Laying the Last Minstrel in Jane Eyre

Laying the Last Minstrel in Jane Eyre

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Laying the Last Minstrel in Jane Eyre

To find one work quoted multiple times in a novel, as is the case in Jane Eyre with The Lay of the Last Minstrel by Sir Walter Scott, should suggest to a reader that this quoted work can serve to shed some light on the work in which it is found. In this case, Charlotte Brontë alluded to Scott’s work at appropriate moments in the novel, both because of similarities in the plots at those moments, but also, more importantly, because of the theme of The Lay of the Last Minstrel. The Lay of the Last Minstrel tells the story of two lovers, who despite overwhelming obstacles, end up together. This is possible only after the pride which contributes to their separation is vanquished. Use of a story with this theme serves to foreshadow the eventual marriage between Jane and Rochester, but only after their pride is no longer an obstacle.

J. H. Alexander’s description of the themes in The Lay of the Last Minstrel in his article "On the Verbal and Thematic Texture" can easily be applied to a discussion of Jane Eyre. He writes that the "overt theme of the Lay [is] the quelling of barren pride" while added to that are "the apocalyptic abolition of all pride in human achievement and the insistance that true love is in its essential nature supernatural" (19). The ability to freely love one another is what enables Rochester and Jane to be together at the end, once pride is no longer an issue for either one of them. Brontë gives their love a supernatural element in the way that Jane is drawn to Rochester after hearing him call out her name (409; ch. 35). Aside from the legal obstacle to Jane and Rochester’s marriage, pride is a major factor in keeping them apart.

The first instance where The Lay of the Last Minstrel appears in Jane Eyre is the scene where Jane tells Rochester of the night that someone (she later learns it was Bertha) came to her bedroom and ripped the veil she was supposed to wear at Jane and Rochester’s wedding: "But, sir, as it grew dark, the wind rose: it blew yesterday evening not as it blows now – wild and high – but ‘with a sullen, moaning sound’ far more eerie" (279; ch. 25). She goes on to explain her uneasiness at his being away and her difficulty in falling asleep that night.

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She has forebodings of forces that threaten to separate her and Rochester: "I continued also the wish to be with you, and experienced a strange, regretful consciousness of some barrier dividing us" (279; ch. 25). She tells the story in a way that suggests something bad will happen, and the details, including Jane’s consciousness of a barrier, suggest that this negative occurance will separate Jane and Rochester.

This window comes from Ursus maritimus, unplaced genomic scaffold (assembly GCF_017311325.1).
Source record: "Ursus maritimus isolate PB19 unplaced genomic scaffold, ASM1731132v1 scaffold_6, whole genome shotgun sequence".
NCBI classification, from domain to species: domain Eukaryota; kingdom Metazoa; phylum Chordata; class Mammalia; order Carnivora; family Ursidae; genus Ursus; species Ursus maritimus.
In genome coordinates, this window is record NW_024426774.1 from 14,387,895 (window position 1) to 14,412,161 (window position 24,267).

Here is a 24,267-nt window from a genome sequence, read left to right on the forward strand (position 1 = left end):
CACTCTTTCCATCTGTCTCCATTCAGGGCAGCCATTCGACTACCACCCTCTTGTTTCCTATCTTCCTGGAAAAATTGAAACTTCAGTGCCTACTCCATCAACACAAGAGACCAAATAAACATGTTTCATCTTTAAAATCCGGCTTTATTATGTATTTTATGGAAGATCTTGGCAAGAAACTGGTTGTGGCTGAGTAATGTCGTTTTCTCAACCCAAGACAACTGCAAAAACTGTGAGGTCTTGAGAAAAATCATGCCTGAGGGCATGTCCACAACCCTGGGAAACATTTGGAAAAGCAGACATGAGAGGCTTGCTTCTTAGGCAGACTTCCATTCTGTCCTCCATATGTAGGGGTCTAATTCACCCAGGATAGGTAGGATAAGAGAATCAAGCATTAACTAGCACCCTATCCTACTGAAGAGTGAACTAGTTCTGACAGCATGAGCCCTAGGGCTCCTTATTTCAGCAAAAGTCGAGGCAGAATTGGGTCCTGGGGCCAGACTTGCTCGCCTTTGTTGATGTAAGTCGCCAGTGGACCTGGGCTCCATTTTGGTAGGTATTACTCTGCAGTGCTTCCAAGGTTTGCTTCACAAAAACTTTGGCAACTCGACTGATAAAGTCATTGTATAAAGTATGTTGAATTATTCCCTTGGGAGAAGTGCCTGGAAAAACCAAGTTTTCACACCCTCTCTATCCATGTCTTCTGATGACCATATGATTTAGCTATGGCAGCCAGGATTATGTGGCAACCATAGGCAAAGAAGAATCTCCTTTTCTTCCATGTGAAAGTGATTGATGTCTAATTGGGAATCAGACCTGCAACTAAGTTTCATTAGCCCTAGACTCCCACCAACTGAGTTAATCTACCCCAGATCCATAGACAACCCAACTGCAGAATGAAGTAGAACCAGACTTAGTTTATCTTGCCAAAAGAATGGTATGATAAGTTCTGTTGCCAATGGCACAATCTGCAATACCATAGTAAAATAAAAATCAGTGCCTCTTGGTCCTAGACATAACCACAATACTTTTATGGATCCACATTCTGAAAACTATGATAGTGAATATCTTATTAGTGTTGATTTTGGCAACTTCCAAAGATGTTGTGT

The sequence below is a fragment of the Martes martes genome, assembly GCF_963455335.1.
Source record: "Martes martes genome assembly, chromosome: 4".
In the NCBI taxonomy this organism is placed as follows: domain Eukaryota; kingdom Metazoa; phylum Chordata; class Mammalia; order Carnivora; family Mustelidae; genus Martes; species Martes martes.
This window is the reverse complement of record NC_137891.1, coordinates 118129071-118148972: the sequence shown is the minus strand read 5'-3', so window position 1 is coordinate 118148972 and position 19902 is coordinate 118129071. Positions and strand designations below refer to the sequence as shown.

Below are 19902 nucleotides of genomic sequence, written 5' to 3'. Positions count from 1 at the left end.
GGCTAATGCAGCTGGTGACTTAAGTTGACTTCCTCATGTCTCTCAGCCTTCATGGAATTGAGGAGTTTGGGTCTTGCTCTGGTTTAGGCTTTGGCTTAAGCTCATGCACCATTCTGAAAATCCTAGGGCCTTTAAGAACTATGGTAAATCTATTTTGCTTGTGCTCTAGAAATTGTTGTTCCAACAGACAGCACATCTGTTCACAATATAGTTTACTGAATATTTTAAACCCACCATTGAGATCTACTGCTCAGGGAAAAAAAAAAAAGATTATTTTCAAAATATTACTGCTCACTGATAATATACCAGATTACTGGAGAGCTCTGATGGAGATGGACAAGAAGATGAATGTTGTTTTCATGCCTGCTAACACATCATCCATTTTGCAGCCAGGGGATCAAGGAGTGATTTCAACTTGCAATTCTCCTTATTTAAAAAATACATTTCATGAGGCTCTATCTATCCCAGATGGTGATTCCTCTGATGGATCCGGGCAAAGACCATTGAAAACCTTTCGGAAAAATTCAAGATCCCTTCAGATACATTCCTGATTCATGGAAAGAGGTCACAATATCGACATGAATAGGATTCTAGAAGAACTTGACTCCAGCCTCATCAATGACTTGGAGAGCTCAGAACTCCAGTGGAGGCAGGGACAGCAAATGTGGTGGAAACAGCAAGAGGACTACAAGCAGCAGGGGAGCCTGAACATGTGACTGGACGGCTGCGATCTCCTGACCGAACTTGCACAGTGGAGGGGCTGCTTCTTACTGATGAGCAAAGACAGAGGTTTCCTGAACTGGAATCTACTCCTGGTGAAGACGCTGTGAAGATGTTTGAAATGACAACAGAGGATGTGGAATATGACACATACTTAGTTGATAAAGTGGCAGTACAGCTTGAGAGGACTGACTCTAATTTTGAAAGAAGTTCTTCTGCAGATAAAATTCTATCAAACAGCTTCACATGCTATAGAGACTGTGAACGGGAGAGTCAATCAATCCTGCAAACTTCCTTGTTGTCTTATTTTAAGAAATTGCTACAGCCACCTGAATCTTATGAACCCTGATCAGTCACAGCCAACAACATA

The line quoted in Jane Eyre, as it appears in The Lay of the Last Minstrel, is not referring to normal wind, but rather to the sound of the River Spirit calling to his Brother, the Mountain Spirit:

At the sullen, moaning sound,
[. . . . . . . . . . . . . . . . . . . . . . . . . . . . ]
. . . the voice of the coming storm,
The Ladye knew it well!
It was the Spirit of the Flood that spoke,
And he called on the Spirit of the Fell. (1.13.1-8, 1.14.5-8)

This is the moment early in the poem where the feud between the families Scott and Carr is explained, as well as the love between Margaret, of the Scott family, and Henry, of the Carr family. The spirits speak to one another of the barriers which separate the lovers and speculate about the outcome for Margaret. The Mountain Spirit tells his brother that Margaret and Henry cannot marry "Till pride be quelled and love be free" (1.17.10). Using this reference, Brontë introduces the idea of a postponed marriage until love is free and pride is no longer a hindrance, and she does this just before introducing reasons for the cancellation/postponement of Jane and Rochester’s marriage. The moaning sound of a storm comes in The Lay of Last Minstrel at the time when we learn that a family feud hinders a union between Margaret and Henry. The moaning sound of a storm occurs in Jane Eyre at the point in which we begin to suspect that something will hinder a marriage between Jane and Rochester.

In the same way that the moaning sound is not really a storm but a representation of the Spirits’ voices, the barrier that separates Jane and Rochester is not merely a physical or legal barrier; it is also more symbolic. By reminding readers of this poem, Brontë was able to suggest to those familiar with it when a marriage might be able to take place. Shortly before quoting The Lay of the Last Minstrel, Jane talks of Rochester's pride. This pride, and his subsequent treatment of Jane as though she were his possession, serve to make Jane uncomfortable about the impending marriage. At the same time, Jane’s pride, as well as his, inhibits them from marrying. Jane is unwilling to be merely his mistress; her self-respect and pride will not allow her to do so. Even after the events which make impossible the wedding between Rochester and Jane, this reference will foreshadow to readers that if circumstances allow, a marriage might still occur.

The second reference to Scott’s poem comes when Jane is settling into her cottage at Morton, where she will live and work as a schoolmistress at St. John Rivers’ request.

The birds were singing their last strains –
The air was mild; the dew was balm.

While I looked, I thought myself happy, and was surprised to find myself ere long weeping – and why? For the doom which had reft me from adhesion to my master: for him I was no more to see; for the desperate grief and fatal fury – consequences of my departure – which might now, perhaps, be dragging him from the path of right, too far to leave hope of ultimate restoration thither. (352-53; ch. 31)